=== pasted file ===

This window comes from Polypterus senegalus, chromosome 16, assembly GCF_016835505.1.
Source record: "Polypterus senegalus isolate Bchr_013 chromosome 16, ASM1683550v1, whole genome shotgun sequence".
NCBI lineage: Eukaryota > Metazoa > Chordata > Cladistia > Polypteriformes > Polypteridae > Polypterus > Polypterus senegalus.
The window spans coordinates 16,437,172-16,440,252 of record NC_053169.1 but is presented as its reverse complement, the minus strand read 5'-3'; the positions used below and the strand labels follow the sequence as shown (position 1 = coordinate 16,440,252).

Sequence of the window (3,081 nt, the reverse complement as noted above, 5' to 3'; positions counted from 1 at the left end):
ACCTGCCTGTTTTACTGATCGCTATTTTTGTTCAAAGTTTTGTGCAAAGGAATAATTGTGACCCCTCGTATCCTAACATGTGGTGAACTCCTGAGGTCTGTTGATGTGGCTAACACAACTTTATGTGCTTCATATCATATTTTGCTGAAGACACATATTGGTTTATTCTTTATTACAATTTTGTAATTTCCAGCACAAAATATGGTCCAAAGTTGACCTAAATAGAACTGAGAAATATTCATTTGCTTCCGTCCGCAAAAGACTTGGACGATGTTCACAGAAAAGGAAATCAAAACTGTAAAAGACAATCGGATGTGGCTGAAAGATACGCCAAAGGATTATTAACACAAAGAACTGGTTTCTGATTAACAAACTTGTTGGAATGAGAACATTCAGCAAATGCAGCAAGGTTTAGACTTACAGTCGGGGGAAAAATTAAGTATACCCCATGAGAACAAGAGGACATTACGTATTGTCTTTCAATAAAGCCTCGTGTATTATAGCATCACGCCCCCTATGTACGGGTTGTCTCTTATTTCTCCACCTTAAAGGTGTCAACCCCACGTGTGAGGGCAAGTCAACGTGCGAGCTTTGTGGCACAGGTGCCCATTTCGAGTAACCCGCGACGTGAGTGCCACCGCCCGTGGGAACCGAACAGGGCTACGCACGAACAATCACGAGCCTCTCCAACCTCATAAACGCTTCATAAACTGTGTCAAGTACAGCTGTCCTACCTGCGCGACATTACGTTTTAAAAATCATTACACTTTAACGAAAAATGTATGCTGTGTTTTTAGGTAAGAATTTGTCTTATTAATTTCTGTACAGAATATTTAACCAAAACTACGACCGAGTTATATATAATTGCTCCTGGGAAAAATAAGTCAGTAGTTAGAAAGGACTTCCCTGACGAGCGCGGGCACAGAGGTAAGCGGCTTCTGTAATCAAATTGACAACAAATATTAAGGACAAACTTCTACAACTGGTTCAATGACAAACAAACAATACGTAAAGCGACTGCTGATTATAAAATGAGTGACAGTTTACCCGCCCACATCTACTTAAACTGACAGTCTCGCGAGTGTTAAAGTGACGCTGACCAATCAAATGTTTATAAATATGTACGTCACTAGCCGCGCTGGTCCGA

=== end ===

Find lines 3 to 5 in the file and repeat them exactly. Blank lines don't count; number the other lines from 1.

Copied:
NCBI lineage: Eukaryota > Metazoa > Chordata > Cladistia > Polypteriformes > Polypteridae > Polypterus > Polypterus senegalus.
The window spans coordinates 16,437,172-16,440,252 of record NC_053169.1 but is presented as its reverse complement, the minus strand read 5'-3'; the positions used below and the strand labels follow the sequence as shown (position 1 = coordinate 16,440,252).

Sequence of the window (3,081 nt, the reverse complement as noted above, 5' to 3'; positions counted from 1 at the left end):